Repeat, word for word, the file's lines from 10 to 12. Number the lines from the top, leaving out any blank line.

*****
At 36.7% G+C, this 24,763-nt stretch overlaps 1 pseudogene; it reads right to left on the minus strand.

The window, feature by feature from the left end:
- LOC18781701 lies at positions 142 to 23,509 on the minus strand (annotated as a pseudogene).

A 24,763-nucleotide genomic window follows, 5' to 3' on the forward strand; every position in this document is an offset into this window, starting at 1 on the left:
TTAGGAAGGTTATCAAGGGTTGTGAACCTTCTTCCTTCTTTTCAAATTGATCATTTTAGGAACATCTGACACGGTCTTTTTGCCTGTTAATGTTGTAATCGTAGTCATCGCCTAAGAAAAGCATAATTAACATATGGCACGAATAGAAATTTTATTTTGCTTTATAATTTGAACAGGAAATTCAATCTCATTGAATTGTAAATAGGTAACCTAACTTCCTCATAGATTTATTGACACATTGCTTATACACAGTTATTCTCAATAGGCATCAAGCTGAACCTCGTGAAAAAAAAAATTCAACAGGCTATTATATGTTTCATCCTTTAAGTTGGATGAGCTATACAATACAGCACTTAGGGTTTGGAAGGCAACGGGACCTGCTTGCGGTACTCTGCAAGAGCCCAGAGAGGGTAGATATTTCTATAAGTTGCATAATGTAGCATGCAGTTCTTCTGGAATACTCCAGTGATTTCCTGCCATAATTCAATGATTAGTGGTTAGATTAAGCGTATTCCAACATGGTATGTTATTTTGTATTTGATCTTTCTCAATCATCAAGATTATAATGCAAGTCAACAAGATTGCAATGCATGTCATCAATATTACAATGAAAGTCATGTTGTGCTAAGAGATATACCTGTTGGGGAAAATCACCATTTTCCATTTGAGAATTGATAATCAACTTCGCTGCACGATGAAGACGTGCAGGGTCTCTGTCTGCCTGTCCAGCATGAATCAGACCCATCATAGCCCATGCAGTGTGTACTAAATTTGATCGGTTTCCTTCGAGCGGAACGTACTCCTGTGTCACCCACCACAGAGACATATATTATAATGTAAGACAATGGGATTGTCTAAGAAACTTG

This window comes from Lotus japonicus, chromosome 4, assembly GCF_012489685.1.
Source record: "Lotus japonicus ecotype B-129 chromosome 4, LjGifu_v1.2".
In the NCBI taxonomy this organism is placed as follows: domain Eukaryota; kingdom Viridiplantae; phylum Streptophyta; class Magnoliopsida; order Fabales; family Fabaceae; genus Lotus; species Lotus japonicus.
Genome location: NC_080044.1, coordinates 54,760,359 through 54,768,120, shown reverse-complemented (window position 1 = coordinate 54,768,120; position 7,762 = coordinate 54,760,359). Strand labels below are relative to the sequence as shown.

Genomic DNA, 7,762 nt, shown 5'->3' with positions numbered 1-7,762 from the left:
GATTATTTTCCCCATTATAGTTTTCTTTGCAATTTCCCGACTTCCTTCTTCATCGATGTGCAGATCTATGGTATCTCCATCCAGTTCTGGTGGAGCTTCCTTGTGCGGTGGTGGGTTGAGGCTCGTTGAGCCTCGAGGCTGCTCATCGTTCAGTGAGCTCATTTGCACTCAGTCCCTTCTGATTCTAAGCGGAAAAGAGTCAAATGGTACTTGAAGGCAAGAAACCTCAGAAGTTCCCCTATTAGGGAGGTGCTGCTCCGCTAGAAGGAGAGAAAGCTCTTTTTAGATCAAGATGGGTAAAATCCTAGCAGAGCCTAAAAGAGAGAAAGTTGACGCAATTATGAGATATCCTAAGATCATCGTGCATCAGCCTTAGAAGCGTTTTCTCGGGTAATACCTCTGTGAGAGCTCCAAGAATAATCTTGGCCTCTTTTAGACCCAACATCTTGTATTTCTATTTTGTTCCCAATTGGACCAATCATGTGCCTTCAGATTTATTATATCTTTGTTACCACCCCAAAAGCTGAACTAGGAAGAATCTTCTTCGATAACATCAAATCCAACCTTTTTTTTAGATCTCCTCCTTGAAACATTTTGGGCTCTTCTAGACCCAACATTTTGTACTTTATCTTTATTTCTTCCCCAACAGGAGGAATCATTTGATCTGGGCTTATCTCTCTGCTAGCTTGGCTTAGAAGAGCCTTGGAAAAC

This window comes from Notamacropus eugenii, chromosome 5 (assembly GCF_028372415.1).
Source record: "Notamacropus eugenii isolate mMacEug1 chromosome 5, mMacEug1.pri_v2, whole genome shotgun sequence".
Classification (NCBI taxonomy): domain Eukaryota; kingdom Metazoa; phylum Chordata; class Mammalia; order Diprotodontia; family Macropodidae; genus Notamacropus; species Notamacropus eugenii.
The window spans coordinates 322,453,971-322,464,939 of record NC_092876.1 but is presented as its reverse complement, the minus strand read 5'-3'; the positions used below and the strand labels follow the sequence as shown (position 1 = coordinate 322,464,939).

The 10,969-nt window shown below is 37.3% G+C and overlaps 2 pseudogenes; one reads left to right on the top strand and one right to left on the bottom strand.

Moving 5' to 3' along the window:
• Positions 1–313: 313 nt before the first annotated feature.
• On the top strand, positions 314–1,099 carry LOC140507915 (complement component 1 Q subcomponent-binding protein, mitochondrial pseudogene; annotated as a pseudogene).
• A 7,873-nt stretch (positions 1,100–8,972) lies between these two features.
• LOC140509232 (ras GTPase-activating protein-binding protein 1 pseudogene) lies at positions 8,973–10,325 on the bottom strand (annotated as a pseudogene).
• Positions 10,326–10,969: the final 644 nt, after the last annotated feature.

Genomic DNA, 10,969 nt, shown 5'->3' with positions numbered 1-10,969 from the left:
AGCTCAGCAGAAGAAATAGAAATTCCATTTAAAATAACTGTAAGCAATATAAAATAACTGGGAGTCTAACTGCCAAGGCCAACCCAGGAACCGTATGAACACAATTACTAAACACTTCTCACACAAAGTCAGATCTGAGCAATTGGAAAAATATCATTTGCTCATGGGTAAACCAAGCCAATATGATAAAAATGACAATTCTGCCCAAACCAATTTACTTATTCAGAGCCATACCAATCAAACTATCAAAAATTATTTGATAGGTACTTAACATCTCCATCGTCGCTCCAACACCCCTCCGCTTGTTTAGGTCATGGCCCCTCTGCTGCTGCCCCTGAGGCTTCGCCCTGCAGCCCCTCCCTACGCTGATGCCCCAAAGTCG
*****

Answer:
Genomic DNA, 7,762 nt, shown 5'->3' with positions numbered 1-7,762 from the left:
GATTATTTTCCCCATTATAGTTTTCTTTGCAATTTCCCGACTTCCTTCTTCATCGATGTGCAGATCTATGGTATCTCCATCCAGTTCTGGTGGAGCTTCCTTGTGCGGTGGTGGGTTGAGGCTCGTTGAGCCTCGAGGCTGCTCATCGTTCAGTGAGCTCATTTGCACTCAGTCCCTTCTGATTCTAAGCGGAAAAGAGTCAAATGGTACTTGAAGGCAAGAAACCTCAGAAGTTCCCCTATTAGGGAGGTGCTGCTCCGCTAGAAGGAGAGAAAGCTCTTTTTAGATCAAGATGGGTAAAATCCTAGCAGAGCCTAAAAGAGAGAAAGTTGACGCAATTATGAGATATCCTAAGATCATCGTGCATCAGCCTTAGAAGCGTTTTCTCGGGTAATACCTCTGTGAGAGCTCCAAGAATAATCTTGGCCTCTTTTAGACCCAACATCTTGTATTTCTATTTTGTTCCCAATTGGACCAATCATGTGCCTTCAGATTTATTATATCTTTGTTACCACCCCAAAAGCTGAACTAGGAAGAATCTTCTTCGATAACATCAAATCCAACCTTTTTTTTAGATCTCCTCCTTGAAACATTTTGGGCTCTTCTAGACCCAACATTTTGTACTTTATCTTTATTTCTTCCCCAACAGGAGGAATCATTTGATCTGGGCTTATCTCTCTGCTAGCTTGGCTTAGAAGAGCCTTGGAAAAC

This window comes from Notamacropus eugenii, chromosome 5 (assembly GCF_028372415.1).